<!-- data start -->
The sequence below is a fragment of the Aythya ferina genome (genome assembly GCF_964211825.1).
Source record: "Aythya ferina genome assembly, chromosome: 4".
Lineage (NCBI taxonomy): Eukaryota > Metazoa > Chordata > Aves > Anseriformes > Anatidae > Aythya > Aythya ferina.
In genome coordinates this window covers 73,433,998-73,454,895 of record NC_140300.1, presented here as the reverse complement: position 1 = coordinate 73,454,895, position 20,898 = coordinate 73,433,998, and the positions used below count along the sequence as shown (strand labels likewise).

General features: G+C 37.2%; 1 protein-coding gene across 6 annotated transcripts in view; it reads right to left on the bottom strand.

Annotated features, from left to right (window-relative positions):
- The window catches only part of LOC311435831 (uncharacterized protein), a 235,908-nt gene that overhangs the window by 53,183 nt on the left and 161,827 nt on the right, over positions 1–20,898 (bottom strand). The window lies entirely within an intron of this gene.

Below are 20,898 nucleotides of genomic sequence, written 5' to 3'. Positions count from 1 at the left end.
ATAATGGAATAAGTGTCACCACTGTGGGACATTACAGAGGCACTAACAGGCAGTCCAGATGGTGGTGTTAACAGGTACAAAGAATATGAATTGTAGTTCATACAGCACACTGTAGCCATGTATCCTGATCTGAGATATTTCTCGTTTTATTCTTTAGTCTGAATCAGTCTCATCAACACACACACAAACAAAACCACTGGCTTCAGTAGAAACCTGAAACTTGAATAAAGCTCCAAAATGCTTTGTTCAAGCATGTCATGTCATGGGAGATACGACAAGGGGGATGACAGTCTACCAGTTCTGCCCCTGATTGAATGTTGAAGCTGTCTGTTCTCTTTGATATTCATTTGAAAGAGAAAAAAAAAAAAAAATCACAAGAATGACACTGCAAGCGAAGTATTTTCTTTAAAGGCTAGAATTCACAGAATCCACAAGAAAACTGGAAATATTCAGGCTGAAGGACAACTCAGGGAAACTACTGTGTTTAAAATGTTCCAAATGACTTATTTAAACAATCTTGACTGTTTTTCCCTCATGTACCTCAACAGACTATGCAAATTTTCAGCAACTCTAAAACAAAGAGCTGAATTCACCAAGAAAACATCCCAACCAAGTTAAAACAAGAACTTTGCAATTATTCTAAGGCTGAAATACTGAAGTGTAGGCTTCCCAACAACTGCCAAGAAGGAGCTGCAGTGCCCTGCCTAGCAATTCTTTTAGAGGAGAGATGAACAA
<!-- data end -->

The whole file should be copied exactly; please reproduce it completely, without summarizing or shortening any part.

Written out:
The sequence below is a fragment of the Aythya ferina genome (genome assembly GCF_964211825.1).
Source record: "Aythya ferina genome assembly, chromosome: 4".
Lineage (NCBI taxonomy): Eukaryota > Metazoa > Chordata > Aves > Anseriformes > Anatidae > Aythya > Aythya ferina.
In genome coordinates this window covers 73,433,998-73,454,895 of record NC_140300.1, presented here as the reverse complement: position 1 = coordinate 73,454,895, position 20,898 = coordinate 73,433,998, and the positions used below count along the sequence as shown (strand labels likewise).

General features: G+C 37.2%; 1 protein-coding gene across 6 annotated transcripts in view; it reads right to left on the bottom strand.

Annotated features, from left to right (window-relative positions):
- The window catches only part of LOC311435831 (uncharacterized protein), a 235,908-nt gene that overhangs the window by 53,183 nt on the left and 161,827 nt on the right, over positions 1–20,898 (bottom strand). The window lies entirely within an intron of this gene.

Below are 20,898 nucleotides of genomic sequence, written 5' to 3'. Positions count from 1 at the left end.
ATAATGGAATAAGTGTCACCACTGTGGGACATTACAGAGGCACTAACAGGCAGTCCAGATGGTGGTGTTAACAGGTACAAAGAATATGAATTGTAGTTCATACAGCACACTGTAGCCATGTATCCTGATCTGAGATATTTCTCGTTTTATTCTTTAGTCTGAATCAGTCTCATCAACACACACACAAACAAAACCACTGGCTTCAGTAGAAACCTGAAACTTGAATAAAGCTCCAAAATGCTTTGTTCAAGCATGTCATGTCATGGGAGATACGACAAGGGGGATGACAGTCTACCAGTTCTGCCCCTGATTGAATGTTGAAGCTGTCTGTTCTCTTTGATATTCATTTGAAAGAGAAAAAAAAAAAAAAATCACAAGAATGACACTGCAAGCGAAGTATTTTCTTTAAAGGCTAGAATTCACAGAATCCACAAGAAAACTGGAAATATTCAGGCTGAAGGACAACTCAGGGAAACTACTGTGTTTAAAATGTTCCAAATGACTTATTTAAACAATCTTGACTGTTTTTCCCTCATGTACCTCAACAGACTATGCAAATTTTCAGCAACTCTAAAACAAAGAGCTGAATTCACCAAGAAAACATCCCAACCAAGTTAAAACAAGAACTTTGCAATTATTCTAAGGCTGAAATACTGAAGTGTAGGCTTCCCAACAACTGCCAAGAAGGAGCTGCAGTGCCCTGCCTAGCAATTCTTTTAGAGGAGAGATGAACAA